Mailinglist Archive: opensuse-translation (94 mails)

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Re: [opensuse-translation] Managing SUSE translations in unified way
Carlos E. R. - 3:31 22.04.13 wrote:
Content-ID: <alpine.LNX.2.00.1304220310042.27588@Telcontar.valinor>


On Sunday, 2013-04-21 at 22:09 +0200, Michal Hrusecky wrote:

Carlos E. R. - 16:45 21.04.13 wrote:

But that will not work for the teams that use vertaal, it is the end for
us. And of course, all my scripts and procedures will stop working, I'd
have to find out if I can do the same with git. More work.

Which is webtool, not integrated with openSUSE infrastructure and as such
used
by selected few. Apart from that feature wise Weblate should be able to
replace
it on top of being actively maintained independent project.

Vertaal is a tool designed by members of this community to help translators
with our jobs, because SUSE wanted the job done but did not have any such
tool. We had to do it ourselves.

It is not hosted on openSUSE infrastructure, but it could. Just ask
Gabriel, I guess he is paying himself for the current hosting with his own
money.

So Tomas was trying to do it the right way - get open source software with
active upstream, get it hosted on openSUSE infrastructure and document it.
No disrespect to what Gabriel did for you.

Prove that weblate does that and more.

Somebody already said that in this discussion. I'm not going to do that as your
workflow is not documented and simply I don't care that much to spend hours
comparing tools and undocumented workflow to hear in that end that I didn't
take into consideration something that was impossible to find.

And I will not use a webtool to do the actual translation, same as you.

So no point in complaining about vertaal ;-)

Vertaal is not used to do the actual translation.


So say what it is used for and how do you use it, so Tomas could tell you how
to do that with git/weblate.

I did have a look at Weblate. The wikipedia article has a prominent note:

This article may rely excessively on sources too closely
associated with the subject, preventing the article from
being verifiable and neutral. Please help improve it by
replacing them with more appropriate citations to reliable,
independent, third-party sources. (March 2013)

There is a link to a demo, though. I don't even know what to see there,
there are no videos, slides, nothing. And I'm not going to create an
account to try to find out how I'm supposed to do things with it. I'm
supposed to buy it, so sell it to me.

Which means that nobody cared enough to put more info on weblate. On Weblate
demo page, you have credentials that you can use *without any registration*
to
check how it works. If you are interested in more, there was a presentation
last year on oSC. You can watch presentation on youtube. But I'm quite sure
there
is more that you can easily find using google. As for vertaal that you keep
bringing up, google wasn't able to find anything, which makes it really
relevant compared to software that has even Wikipedia page, although with
not
enough references yet. I know, you pointed me to some guy, that you know,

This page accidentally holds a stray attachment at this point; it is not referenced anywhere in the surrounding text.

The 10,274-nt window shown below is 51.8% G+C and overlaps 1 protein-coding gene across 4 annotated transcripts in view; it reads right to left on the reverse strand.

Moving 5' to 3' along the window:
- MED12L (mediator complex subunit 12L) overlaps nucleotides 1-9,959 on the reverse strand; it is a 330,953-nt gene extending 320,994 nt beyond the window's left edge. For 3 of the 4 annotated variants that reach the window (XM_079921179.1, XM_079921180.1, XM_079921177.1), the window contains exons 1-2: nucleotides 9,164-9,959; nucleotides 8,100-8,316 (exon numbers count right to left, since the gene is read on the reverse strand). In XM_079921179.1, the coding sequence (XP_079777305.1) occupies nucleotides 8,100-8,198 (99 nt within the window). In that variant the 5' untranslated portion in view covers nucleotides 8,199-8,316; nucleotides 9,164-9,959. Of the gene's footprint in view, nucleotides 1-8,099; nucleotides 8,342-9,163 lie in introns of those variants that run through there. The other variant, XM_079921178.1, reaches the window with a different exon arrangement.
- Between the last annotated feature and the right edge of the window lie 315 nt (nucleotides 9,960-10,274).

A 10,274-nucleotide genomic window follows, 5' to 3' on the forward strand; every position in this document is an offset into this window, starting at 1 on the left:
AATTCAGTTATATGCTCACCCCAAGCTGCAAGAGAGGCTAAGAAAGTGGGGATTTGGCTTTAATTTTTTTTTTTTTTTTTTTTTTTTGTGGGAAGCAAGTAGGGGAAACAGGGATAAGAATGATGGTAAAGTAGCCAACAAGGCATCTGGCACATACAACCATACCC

who
developed it, but that is not the point ;-)

It is you people that want us to use weblate. You are not asking us, you
are simply doing it. Thus show it to us, prove to us how it works. I'm not
going to google for it. Make videos, demos, whatever, put the links here.
I'm not going to do the effort of learning this time, you will do that for
us.


Presentation from last oSC:

https://www.youtube.com/watch?v=IVlXt6QdgdA

Demo:

http://demo.weblate.org/

login: demo
pass: demo


Or better, whole workflow will be migrated to git+optional weblate and
*documented* as currently it differs per team.

Thus I'll be out.

Don't be so negative, without even giving it a try ;-)


I'm not negative. I have been doing this from the start. I had to find out
how to do it, work hard, and teach others. I have invested many hundreds
of hours in this.

Which is appreciated. And Tomas is trying to make it easier not only for
newcomers so people wouldn't have to work hard to learn everything and can just
translate stuff.

Now you people want us to do it differently, change it all, and I'm simply
not buying it. I will not start over unless you convince me.

As probably agree, there are few issues, for example:

* finding new translators is not easy
* translation fixes are not always propagated to the older releases

Which Tomas was trying to address and you just keep repeating that you don't
want to learn anything new. That I call negative ;-)

Systemd was forced upon us by the developers. We had to accept it because
we can't refuse. This is the same, it is forced into us; with the
difference that this time you need translators to do the working. I say I
don't like it and I'm not playing.

We didn't had to accept systemd. But nobody cared enough. This time it was
*sugested* by one guy who does a lot of translations and wanted to make
openSUSE translators live easier.

If you want me to play, sell it to me.



If SUSE changes the translation system, it is up to them to find again
translators and organize it all. Not my problem. I use the system in
English, anyway.

Again, It's not SUSE. It's one community member who tried to improve current
situation and make it easier and attract new translators. Who wanted to help
and found people who don't want to hear/try new ways and resist all changes.

No.

It is somebody with a suse email address, so to me it is SUSE.

SUSE is not trying to do anything in this regards, just one guy who does it in
his free time and who happens to work for SUSE. He is also Gentoo developer.
Do you suggest that, that Gentoo is trying to impose something? He is also KDE
contributor, so is KDE conspiring together with SUSE and Gentoo to stop you
translating?

--
Michal Hrusecky <Michal@xxxxxxxxxxxx>
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